Specific ethical principles and standards of media

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Khin Maung Oo

News and information on ARSA extremist terrorist attacks in Northern Rakhine State are moving round the world, as against the truth, that is, actual events, in abnormal appearances. In other words, the truth has plunged into a deep hole, because of the one-sided news and information based on partial and unconfirmed facts from unreliable sources, rather than the news and information which the national-level information committee is releasing in accord with the changing times.
By manipulating the presentation, approach, perspective and choice of words, some professional journalists have posted or broadcast news and articles. Consequently their postings and articles have been shared on social media such as Facebook. Thus the events that occurred in northern Rakhine State have been depicted as grave violations of human rights and inhumane tortures committed on the Muslim population in that area. Whereas the voice of the local media, national ethnic people from Rakhine State, innocent people who had been victimized by extremist terrorists, the reports written by a handful of respected journalists and scholars from the international community who reported on the actual events, nearly disappeared under the overwhelming and powerful influence of foreign media. They include racial agitations, resulting in protests and demonstrations against Myanmar and Myanmar diplomatic missions and Myanmar nationals in some countries, which can be said to be greater than protests against nuclear threats.
In regard to the affair of northern Rakhine State, unbiased news, information and researches conducted by interested researchers from foreign countries have come out recently. From these findings, we came to know that some matters need to be questioned, as to specific ethical principles and media standards of some international journalists. In the article written by Nicholas Kristof in the New York Times, the writer gave a wrong pretext that his writing included only a few voices of local Rakhine nationals for fear that the long article would make readers bored. Out of the two sides, he laid stress on one side only. This is surely tantamount to giving priority to making profit rather than laying stress on truth and fairness. And, in the news coverage of BBC on September 7 presented by Reporter Jonathan Haidt who accompanied the Press team to Buthidaung and Maungtaw, the reporter said that some national ethnic people got involved in arson cases. His writing was found to have been based on unconfirmed news and information, by neglecting actual events on the ground. He has neglected to report about the Rakhine ethnic nationals and innocent people suffering from great difficulties, mine attacks planted by ARSA extremist terrorists, the brutal killing of innocent ethnic nationals, abduction and arsons.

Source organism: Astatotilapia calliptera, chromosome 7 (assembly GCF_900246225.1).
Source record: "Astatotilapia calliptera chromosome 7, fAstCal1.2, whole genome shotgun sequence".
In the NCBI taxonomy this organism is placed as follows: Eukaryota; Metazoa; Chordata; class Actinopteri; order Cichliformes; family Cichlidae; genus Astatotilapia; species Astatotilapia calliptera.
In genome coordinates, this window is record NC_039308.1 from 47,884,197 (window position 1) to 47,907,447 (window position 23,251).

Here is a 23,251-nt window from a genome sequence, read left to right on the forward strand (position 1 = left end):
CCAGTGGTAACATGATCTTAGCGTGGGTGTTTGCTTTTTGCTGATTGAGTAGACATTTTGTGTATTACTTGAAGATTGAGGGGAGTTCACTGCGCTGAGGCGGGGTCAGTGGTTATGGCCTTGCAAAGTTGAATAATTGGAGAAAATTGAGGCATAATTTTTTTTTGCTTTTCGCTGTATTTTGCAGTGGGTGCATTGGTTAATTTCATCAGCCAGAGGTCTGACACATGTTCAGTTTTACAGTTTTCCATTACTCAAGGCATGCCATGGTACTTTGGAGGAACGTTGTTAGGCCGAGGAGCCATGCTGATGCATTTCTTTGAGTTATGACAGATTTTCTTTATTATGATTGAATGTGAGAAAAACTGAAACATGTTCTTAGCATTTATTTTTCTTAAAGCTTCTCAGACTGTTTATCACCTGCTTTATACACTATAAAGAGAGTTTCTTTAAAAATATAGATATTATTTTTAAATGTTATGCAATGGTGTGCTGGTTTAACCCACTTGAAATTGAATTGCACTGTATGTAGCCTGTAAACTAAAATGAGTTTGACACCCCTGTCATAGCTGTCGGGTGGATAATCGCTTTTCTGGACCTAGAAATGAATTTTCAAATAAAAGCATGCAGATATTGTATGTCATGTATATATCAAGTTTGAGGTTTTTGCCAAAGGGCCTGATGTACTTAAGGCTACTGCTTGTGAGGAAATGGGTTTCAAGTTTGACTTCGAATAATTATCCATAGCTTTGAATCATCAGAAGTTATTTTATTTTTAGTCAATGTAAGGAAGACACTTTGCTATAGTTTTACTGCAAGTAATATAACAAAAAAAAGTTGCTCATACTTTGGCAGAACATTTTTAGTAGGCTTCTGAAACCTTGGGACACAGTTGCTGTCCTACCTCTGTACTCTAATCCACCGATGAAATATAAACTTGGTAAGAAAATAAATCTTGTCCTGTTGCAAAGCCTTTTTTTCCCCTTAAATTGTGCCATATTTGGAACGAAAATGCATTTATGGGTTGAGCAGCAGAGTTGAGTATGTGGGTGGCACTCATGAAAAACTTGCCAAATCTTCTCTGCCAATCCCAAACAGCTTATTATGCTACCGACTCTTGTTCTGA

Honesty, fairness and endowment of abilities to deal with any problem are real qualities of excellent journalists. Journalists should perform their
duties with genuine Cetana, in trying to find out the solution to a problem, by reporting news with detailed facts, without bias and without any desire for sensationalism.

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